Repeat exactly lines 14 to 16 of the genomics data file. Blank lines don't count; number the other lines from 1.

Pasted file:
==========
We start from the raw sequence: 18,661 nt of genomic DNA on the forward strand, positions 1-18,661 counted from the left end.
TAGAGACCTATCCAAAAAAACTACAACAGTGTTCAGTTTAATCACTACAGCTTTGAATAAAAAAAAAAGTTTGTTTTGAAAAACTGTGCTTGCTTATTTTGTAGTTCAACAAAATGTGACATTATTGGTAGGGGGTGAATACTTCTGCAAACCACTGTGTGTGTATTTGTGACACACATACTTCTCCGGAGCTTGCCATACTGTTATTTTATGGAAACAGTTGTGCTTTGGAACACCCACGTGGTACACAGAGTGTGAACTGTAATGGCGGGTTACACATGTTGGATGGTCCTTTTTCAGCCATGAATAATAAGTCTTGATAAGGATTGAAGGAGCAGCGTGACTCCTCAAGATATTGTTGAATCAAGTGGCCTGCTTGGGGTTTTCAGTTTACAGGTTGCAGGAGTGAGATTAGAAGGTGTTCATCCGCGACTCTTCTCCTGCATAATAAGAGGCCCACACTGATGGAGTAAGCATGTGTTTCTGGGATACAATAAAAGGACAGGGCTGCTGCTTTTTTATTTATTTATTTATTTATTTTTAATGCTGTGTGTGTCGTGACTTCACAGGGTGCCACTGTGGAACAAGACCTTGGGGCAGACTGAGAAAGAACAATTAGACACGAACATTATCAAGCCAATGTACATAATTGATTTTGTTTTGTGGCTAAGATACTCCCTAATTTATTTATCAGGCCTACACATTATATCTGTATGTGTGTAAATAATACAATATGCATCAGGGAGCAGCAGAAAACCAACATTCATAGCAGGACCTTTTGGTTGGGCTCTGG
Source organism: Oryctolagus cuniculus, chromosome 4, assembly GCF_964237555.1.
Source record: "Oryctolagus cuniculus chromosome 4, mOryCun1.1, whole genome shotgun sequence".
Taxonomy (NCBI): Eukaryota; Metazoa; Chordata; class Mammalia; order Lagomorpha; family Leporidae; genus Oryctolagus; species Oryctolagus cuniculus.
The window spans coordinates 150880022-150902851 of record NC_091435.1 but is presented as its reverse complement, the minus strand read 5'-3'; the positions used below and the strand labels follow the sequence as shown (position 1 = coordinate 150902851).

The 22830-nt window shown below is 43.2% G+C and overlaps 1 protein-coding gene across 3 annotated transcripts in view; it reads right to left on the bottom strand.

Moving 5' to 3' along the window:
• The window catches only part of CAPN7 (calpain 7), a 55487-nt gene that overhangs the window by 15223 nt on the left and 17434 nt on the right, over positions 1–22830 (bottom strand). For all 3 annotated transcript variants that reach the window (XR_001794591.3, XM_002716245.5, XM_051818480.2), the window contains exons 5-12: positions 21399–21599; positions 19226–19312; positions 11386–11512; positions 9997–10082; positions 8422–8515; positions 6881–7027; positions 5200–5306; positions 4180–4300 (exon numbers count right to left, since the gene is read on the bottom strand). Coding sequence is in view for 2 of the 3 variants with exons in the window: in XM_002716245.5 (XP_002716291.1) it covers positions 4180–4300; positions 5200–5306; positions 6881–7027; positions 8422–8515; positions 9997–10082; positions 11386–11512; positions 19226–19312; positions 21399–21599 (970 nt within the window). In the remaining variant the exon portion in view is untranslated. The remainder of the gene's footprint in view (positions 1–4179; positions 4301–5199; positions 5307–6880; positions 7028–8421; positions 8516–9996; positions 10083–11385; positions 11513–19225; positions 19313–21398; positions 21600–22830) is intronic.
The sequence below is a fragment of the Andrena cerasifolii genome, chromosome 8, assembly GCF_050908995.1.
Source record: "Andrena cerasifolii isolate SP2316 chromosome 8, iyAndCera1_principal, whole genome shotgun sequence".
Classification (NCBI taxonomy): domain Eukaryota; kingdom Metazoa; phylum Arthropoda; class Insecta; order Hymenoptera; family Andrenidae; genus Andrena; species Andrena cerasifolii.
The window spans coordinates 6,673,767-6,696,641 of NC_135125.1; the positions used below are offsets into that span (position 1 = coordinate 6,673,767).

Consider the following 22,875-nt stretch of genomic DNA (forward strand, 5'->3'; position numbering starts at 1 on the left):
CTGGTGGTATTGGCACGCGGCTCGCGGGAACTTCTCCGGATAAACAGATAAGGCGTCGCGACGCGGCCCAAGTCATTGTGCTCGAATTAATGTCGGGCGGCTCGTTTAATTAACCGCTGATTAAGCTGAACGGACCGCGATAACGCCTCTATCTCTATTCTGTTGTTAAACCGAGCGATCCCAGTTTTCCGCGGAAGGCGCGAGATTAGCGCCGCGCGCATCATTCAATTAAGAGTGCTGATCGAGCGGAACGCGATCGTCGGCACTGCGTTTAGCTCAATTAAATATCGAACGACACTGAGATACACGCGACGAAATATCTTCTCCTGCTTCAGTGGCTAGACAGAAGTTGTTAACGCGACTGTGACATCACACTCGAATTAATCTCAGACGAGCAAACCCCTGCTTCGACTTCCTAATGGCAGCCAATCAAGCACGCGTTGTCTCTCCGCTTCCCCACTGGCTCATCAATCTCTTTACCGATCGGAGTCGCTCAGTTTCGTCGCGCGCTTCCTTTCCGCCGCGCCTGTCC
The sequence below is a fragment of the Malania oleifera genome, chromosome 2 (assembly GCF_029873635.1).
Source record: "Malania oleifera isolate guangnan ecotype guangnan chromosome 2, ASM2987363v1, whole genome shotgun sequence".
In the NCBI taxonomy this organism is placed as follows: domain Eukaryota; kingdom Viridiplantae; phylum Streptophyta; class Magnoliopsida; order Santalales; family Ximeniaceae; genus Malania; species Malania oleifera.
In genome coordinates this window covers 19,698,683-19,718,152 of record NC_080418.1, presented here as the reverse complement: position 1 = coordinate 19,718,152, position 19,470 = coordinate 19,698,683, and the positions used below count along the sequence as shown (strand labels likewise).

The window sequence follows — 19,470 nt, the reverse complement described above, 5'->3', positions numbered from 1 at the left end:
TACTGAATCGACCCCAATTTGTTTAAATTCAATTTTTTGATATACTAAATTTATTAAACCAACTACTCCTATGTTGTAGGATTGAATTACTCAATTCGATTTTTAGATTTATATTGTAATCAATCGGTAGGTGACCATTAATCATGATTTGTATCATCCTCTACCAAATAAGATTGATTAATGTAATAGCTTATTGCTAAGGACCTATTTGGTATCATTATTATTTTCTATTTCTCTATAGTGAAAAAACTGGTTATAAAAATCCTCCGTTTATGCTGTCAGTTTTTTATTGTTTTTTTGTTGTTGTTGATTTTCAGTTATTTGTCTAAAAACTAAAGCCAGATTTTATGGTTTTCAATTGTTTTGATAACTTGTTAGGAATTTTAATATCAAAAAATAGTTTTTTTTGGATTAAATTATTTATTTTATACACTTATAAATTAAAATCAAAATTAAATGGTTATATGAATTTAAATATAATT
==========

Consider the following 22,875-nt stretch of genomic DNA (forward strand, 5'->3'; position numbering starts at 1 on the left):
CTGGTGGTATTGGCACGCGGCTCGCGGGAACTTCTCCGGATAAACAGATAAGGCGTCGCGACGCGGCCCAAGTCATTGTGCTCGAATTAATGTCGGGCGGCTCGTTTAATTAACCGCTGATTAAGCTGAACGGACCGCGATAACGCCTCTATCTCTATTCTGTTGTTAAACCGAGCGATCCCAGTTTTCCGCGGAAGGCGCGAGATTAGCGCCGCGCGCATCATTCAATTAAGAGTGCTGATCGAGCGGAACGCGATCGTCGGCACTGCGTTTAGCTCAATTAAATATCGAACGACACTGAGATACACGCGACGAAATATCTTCTCCTGCTTCAGTGGCTAGACAGAAGTTGTTAACGCGACTGTGACATCACACTCGAATTAATCTCAGACGAGCAAACCCCTGCTTCGACTTCCTAATGGCAGCCAATCAAGCACGCGTTGTCTCTCCGCTTCCCCACTGGCTCATCAATCTCTTTACCGATCGGAGTCGCTCAGTTTCGTCGCGCGCTTCCTTTCCGCCGCGCCTGTCC
The sequence below is a fragment of the Malania oleifera genome, chromosome 2 (assembly GCF_029873635.1).